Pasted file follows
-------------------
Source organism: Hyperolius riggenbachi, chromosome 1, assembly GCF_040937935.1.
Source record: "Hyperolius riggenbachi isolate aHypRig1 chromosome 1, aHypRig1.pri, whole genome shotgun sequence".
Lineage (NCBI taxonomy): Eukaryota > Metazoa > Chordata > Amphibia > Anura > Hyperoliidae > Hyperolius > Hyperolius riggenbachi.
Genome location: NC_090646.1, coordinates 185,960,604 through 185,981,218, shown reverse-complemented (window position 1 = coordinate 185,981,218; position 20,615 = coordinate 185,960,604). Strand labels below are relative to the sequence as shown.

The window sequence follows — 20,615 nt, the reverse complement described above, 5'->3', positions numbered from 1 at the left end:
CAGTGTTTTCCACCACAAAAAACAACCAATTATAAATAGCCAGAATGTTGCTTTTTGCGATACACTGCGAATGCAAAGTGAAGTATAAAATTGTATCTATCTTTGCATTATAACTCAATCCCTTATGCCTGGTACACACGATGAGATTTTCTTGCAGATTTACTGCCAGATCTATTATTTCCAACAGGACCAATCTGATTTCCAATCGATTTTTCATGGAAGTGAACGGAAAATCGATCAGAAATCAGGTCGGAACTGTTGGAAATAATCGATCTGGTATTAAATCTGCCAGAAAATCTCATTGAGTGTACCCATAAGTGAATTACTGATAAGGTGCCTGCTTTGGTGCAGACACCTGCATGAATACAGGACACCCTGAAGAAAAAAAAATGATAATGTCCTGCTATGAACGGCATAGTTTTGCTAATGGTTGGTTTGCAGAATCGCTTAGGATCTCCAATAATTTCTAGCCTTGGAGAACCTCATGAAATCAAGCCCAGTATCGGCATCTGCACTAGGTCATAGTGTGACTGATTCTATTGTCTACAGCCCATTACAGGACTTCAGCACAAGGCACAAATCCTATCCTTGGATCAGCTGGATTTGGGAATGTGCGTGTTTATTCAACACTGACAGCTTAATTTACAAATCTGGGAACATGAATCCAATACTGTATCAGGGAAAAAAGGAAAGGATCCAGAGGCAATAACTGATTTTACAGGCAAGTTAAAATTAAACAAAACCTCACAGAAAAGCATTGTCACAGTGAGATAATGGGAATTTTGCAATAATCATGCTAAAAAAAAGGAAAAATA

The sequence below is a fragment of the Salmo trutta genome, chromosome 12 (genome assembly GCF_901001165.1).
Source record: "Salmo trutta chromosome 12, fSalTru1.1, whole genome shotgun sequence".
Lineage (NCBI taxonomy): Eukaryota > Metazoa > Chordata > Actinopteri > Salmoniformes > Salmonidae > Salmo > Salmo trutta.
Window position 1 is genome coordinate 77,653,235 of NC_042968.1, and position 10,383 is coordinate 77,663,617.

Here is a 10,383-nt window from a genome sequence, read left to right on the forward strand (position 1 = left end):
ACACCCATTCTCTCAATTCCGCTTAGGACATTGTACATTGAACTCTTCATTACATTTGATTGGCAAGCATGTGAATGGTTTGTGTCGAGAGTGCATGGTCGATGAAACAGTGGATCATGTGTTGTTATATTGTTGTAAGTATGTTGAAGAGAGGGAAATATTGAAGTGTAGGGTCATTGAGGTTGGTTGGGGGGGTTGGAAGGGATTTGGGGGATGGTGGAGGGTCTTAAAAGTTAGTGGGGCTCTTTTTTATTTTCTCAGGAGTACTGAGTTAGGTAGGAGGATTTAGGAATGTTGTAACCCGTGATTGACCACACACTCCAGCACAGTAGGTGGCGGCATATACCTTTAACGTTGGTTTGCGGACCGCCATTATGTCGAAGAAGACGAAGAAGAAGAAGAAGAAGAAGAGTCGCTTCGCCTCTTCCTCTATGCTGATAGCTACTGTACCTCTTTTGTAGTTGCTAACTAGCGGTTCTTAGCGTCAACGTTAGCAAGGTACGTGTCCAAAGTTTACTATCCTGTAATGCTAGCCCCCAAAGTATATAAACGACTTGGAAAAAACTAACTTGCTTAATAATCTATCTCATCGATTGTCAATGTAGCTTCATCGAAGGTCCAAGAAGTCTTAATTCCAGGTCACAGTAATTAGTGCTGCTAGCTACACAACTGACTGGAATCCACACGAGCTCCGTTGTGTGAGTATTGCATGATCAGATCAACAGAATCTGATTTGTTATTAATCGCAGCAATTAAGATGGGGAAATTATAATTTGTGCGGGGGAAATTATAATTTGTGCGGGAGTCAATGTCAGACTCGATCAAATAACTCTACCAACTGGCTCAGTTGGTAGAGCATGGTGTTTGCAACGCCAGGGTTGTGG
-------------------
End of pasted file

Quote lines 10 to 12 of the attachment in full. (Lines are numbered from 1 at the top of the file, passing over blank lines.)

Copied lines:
Window position 1 is genome coordinate 77,653,235 of NC_042968.1, and position 10,383 is coordinate 77,663,617.

Here is a 10,383-nt window from a genome sequence, read left to right on the forward strand (position 1 = left end):
ACACCCATTCTCTCAATTCCGCTTAGGACATTGTACATTGAACTCTTCATTACATTTGATTGGCAAGCATGTGAATGGTTTGTGTCGAGAGTGCATGGTCGATGAAACAGTGGATCATGTGTTGTTATATTGTTGTAAGTATGTTGAAGAGAGGGAAATATTGAAGTGTAGGGTCATTGAGGTTGGTTGGGGGGGTTGGAAGGGATTTGGGGGATGGTGGAGGGTCTTAAAAGTTAGTGGGGCTCTTTTTTATTTTCTCAGGAGTACTGAGTTAGGTAGGAGGATTTAGGAATGTTGTAACCCGTGATTGACCACACACTCCAGCACAGTAGGTGGCGGCATATACCTTTAACGTTGGTTTGCGGACCGCCATTATGTCGAAGAAGACGAAGAAGAAGAAGAAGAAGAAGAGTCGCTTCGCCTCTTCCTCTATGCTGATAGCTACTGTACCTCTTTTGTAGTTGCTAACTAGCGGTTCTTAGCGTCAACGTTAGCAAGGTACGTGTCCAAAGTTTACTATCCTGTAATGCTAGCCCCCAAAGTATATAAACGACTTGGAAAAAACTAACTTGCTTAATAATCTATCTCATCGATTGTCAATGTAGCTTCATCGAAGGTCCAAGAAGTCTTAATTCCAGGTCACAGTAATTAGTGCTGCTAGCTACACAACTGACTGGAATCCACACGAGCTCCGTTGTGTGAGTATTGCATGATCAGATCAACAGAATCTGATTTGTTATTAATCGCAGCAATTAAGATGGGGAAATTATAATTTGTGCGGGGGAAATTATAATTTGTGCGGGAGTCAATGTCAGACTCGATCAAATAACTCTACCAACTGGCTCAGTTGGTAGAGCATGGTGTTTGCAACGCCAGGGTTGTGG